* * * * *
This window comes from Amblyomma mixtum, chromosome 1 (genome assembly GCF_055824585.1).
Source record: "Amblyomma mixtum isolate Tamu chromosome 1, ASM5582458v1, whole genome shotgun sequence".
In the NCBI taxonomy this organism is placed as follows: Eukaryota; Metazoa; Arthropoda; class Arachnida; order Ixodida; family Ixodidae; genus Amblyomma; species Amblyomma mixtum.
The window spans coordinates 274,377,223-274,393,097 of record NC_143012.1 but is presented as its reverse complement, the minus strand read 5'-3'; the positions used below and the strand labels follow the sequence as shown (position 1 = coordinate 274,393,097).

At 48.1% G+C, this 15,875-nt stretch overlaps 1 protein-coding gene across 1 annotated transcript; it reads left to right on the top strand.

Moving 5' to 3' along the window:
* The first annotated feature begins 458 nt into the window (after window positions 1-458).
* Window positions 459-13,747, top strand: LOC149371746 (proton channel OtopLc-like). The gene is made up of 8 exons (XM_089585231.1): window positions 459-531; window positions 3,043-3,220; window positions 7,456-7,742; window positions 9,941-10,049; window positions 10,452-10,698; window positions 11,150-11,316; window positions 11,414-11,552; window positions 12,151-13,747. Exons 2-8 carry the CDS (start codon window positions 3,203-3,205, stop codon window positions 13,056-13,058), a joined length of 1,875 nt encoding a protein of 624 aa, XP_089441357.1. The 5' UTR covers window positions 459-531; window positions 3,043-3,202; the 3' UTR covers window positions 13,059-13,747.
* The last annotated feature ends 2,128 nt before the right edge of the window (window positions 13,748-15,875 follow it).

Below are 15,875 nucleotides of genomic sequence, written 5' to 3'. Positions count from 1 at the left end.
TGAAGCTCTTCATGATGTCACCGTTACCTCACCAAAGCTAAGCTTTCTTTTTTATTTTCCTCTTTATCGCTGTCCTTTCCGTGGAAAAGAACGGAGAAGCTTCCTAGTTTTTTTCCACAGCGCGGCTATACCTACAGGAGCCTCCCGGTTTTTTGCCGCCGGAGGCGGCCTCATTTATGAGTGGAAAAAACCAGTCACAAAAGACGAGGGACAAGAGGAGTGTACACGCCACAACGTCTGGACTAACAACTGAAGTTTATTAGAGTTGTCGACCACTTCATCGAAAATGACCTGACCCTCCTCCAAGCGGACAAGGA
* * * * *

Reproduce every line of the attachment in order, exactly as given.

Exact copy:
This window comes from Amblyomma mixtum, chromosome 1 (genome assembly GCF_055824585.1).
Source record: "Amblyomma mixtum isolate Tamu chromosome 1, ASM5582458v1, whole genome shotgun sequence".
In the NCBI taxonomy this organism is placed as follows: Eukaryota; Metazoa; Arthropoda; class Arachnida; order Ixodida; family Ixodidae; genus Amblyomma; species Amblyomma mixtum.
The window spans coordinates 274,377,223-274,393,097 of record NC_143012.1 but is presented as its reverse complement, the minus strand read 5'-3'; the positions used below and the strand labels follow the sequence as shown (position 1 = coordinate 274,393,097).

At 48.1% G+C, this 15,875-nt stretch overlaps 1 protein-coding gene across 1 annotated transcript; it reads left to right on the top strand.

Moving 5' to 3' along the window:
* The first annotated feature begins 458 nt into the window (after window positions 1-458).
* Window positions 459-13,747, top strand: LOC149371746 (proton channel OtopLc-like). The gene is made up of 8 exons (XM_089585231.1): window positions 459-531; window positions 3,043-3,220; window positions 7,456-7,742; window positions 9,941-10,049; window positions 10,452-10,698; window positions 11,150-11,316; window positions 11,414-11,552; window positions 12,151-13,747. Exons 2-8 carry the CDS (start codon window positions 3,203-3,205, stop codon window positions 13,056-13,058), a joined length of 1,875 nt encoding a protein of 624 aa, XP_089441357.1. The 5' UTR covers window positions 459-531; window positions 3,043-3,202; the 3' UTR covers window positions 13,059-13,747.
* The last annotated feature ends 2,128 nt before the right edge of the window (window positions 13,748-15,875 follow it).

Below are 15,875 nucleotides of genomic sequence, written 5' to 3'. Positions count from 1 at the left end.
TGAAGCTCTTCATGATGTCACCGTTACCTCACCAAAGCTAAGCTTTCTTTTTTATTTTCCTCTTTATCGCTGTCCTTTCCGTGGAAAAGAACGGAGAAGCTTCCTAGTTTTTTTCCACAGCGCGGCTATACCTACAGGAGCCTCCCGGTTTTTTGCCGCCGGAGGCGGCCTCATTTATGAGTGGAAAAAACCAGTCACAAAAGACGAGGGACAAGAGGAGTGTACACGCCACAACGTCTGGACTAACAACTGAAGTTTATTAGAGTTGTCGACCACTTCATCGAAAATGACCTGACCCTCCTCCAAGCGGACAAGGA